Since I'm going for a smaller diameter tube it's saving weight beyond what I could get in other materials - since other manufacturers only sell large tubes. Is there a manufacturer who does smaller tubes?

Ideals on doing a mostly welded frame, but being able to pack it in?
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Old 02-01-2019   #5
 
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I'd actually recommend larger tubes with thinner walls rather than smaller diameter tubes with thicker walls.


Obviously there's a tradeoff between stiffness/weight/toughness. A small diameter (relatively) thick-walled tube that weighs the same as a large diameter thin-walled tube will have more ding-resistance and toughness, but less stiffness.



...and I wouldn't vary radically from existing designs.

NRS tubes are 1 1/4" SCH40, or 1.380 ID with a or 0.140 in wall. OD is about 1.66"

Speedrail uses 1 1/2" SCH40, which is 1.61ID, 0.145" wall, and 1.9" OD.

You could consider 1" Sch20, which is 1.097ID/1.315OD/0.109 in wall...I wouldn't go much thinner/smaller than that to start with.




Or go a lot smaller, break it, then start stepping up! haha


Quote:
since other manufacturers only sell large tubes. Is there a manufacturer who does smaller tubes?

Are you building this yourself or having it fabricated for you?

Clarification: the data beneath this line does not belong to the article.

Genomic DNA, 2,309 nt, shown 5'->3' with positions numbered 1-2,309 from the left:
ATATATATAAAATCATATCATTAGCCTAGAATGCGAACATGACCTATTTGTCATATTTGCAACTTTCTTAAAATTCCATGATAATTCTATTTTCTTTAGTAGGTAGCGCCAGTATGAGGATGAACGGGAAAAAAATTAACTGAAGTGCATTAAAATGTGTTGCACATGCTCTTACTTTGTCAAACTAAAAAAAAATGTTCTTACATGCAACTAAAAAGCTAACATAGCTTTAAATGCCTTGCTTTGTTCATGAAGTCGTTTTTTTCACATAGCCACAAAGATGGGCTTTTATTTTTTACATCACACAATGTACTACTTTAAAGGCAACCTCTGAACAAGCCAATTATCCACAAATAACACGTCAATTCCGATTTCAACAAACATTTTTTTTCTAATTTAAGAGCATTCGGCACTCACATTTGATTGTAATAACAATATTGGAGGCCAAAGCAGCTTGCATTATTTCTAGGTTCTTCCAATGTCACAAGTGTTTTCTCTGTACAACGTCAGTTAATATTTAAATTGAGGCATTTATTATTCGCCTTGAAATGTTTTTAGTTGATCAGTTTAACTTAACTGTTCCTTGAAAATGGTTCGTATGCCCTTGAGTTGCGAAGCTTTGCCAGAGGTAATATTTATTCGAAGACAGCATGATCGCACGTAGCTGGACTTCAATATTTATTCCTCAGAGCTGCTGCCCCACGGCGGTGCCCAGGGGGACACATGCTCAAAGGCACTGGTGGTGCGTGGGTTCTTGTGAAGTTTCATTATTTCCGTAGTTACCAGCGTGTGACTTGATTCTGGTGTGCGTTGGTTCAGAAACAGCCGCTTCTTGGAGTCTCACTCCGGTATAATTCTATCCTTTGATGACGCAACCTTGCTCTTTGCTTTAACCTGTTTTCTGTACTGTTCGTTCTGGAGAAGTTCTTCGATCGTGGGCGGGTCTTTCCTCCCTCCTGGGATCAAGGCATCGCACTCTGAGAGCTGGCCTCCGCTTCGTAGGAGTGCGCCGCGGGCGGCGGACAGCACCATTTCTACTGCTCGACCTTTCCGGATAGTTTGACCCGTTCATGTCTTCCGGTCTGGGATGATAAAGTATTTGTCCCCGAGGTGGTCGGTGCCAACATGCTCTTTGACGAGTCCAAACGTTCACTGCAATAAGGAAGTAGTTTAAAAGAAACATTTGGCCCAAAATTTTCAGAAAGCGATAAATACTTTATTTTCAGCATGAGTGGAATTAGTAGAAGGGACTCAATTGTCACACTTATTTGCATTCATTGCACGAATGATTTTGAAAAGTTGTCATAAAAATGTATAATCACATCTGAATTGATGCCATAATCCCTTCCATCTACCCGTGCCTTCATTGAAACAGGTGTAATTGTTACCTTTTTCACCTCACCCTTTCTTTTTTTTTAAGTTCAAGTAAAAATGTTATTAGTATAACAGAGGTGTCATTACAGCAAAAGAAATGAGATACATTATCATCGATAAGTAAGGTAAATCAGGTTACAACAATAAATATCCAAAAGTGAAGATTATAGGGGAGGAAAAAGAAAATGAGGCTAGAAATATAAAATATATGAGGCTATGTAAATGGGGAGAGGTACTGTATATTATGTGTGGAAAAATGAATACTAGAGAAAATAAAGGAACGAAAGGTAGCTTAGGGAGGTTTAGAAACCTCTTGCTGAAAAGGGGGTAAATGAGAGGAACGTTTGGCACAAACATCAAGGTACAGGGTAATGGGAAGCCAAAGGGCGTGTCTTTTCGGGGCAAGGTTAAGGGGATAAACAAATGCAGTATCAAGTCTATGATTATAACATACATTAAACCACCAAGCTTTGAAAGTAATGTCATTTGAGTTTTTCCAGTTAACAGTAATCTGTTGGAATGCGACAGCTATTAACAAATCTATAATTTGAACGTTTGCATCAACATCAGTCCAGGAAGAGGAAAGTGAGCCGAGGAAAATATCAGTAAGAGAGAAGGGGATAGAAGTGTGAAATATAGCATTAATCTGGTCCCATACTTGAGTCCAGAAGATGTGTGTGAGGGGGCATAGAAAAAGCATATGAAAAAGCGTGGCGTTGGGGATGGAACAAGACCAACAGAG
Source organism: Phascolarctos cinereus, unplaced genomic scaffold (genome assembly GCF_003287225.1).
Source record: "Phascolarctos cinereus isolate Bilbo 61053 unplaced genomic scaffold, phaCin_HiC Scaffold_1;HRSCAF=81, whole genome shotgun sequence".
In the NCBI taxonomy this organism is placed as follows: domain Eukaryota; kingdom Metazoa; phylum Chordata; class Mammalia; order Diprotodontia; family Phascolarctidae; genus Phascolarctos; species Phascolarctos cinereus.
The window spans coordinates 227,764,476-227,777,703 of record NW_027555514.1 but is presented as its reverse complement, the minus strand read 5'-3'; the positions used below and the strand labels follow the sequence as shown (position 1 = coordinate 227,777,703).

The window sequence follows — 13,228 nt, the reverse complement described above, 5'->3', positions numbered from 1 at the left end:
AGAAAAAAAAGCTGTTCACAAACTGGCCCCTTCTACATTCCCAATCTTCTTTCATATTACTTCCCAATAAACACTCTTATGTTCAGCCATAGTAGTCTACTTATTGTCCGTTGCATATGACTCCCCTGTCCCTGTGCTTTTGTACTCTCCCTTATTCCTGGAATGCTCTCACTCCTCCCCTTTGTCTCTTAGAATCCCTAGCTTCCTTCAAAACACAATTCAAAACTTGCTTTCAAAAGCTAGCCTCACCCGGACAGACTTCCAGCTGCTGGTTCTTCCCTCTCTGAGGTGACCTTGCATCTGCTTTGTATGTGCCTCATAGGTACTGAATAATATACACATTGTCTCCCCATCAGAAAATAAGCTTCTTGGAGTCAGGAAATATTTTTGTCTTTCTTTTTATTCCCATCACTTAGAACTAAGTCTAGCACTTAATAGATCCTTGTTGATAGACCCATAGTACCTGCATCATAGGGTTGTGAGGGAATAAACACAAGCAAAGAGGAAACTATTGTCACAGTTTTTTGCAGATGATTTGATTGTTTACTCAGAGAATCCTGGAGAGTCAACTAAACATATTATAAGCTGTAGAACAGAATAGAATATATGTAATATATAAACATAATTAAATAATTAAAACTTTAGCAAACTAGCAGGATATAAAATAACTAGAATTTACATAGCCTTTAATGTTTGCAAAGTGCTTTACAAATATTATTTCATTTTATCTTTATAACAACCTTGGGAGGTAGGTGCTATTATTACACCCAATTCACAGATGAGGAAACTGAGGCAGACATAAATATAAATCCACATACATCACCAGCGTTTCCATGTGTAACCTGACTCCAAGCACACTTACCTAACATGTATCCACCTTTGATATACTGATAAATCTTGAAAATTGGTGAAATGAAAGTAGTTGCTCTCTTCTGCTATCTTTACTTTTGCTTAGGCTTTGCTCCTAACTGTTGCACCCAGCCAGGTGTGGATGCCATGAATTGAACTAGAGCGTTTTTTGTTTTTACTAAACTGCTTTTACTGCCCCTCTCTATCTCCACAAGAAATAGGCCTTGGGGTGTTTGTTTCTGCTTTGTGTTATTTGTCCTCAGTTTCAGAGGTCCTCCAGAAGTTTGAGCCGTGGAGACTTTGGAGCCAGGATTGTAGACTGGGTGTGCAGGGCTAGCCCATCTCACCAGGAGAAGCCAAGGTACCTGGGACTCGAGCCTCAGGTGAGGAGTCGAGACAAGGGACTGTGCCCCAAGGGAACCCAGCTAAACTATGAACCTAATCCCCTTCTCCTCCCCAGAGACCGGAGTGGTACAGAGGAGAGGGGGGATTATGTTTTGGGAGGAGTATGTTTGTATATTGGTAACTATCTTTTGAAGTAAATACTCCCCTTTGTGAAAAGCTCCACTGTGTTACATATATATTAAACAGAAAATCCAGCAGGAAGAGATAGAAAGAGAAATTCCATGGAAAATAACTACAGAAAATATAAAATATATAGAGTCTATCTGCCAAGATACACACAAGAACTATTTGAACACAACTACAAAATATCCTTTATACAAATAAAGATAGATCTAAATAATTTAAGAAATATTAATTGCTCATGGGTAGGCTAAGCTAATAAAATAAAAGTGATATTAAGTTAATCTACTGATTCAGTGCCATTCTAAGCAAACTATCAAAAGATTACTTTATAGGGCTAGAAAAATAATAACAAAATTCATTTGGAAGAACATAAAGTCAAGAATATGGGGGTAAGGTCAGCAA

Search around here, there are several custom frame builders whose names frequently pop up. Recretec, Mad Cow, Eddyline Welding, Neff's Whitewater Customs and Riverboat Works are several of them. Neff's and RBW are Buzz sponsors. If you're having one built, pick a vendor, and work with them to source smaller tubing and a lighter frame. I'm guessing they've done it before.
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Old 02-01-2019   #6
 
Fort Collins, Colorado
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Oops - Yes, I agree larger tubes. Thinner wall.

I meant that only JPW seems to make cataraft tubes that are 16 or 19". Everyone else makes 22" and up. So even though it's PVC, it's less weight because of the smaller diameter. I was asking if there is a cataraft tube manufacturer that makes smaller tubes.
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Old 02-01-2019   #7
 
Fort Collins, Colorado
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I have definitely been poking around the Buzz to see what people think about different manufacturers. Have 100% decided what route I'll go.
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Old 02-01-2019   #8
 
Jenks, Oklahoma
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I purchased a super cutthroat plus their frame from JPW, I think sometime in 2013.

The frame was a smaller diameter tubing.

The frame and tubes have been bomber big time and I have used the rig quite a bit and it still looks good.

Check with JPW on the tubing they use on cutthroats
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Old 02-01-2019   #9
 
Join Date: Jul 2018
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Steel or aluminum tubing?

If the frame is fully welded, you could add laser cut gussets to greatly reinforce tube junction.

Do you have access to solidworks?
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Old 02-01-2019   #10
 
Fort Collins, Colorado
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No solidworks but I do have acad 3d
Interesting idea. Makes sense.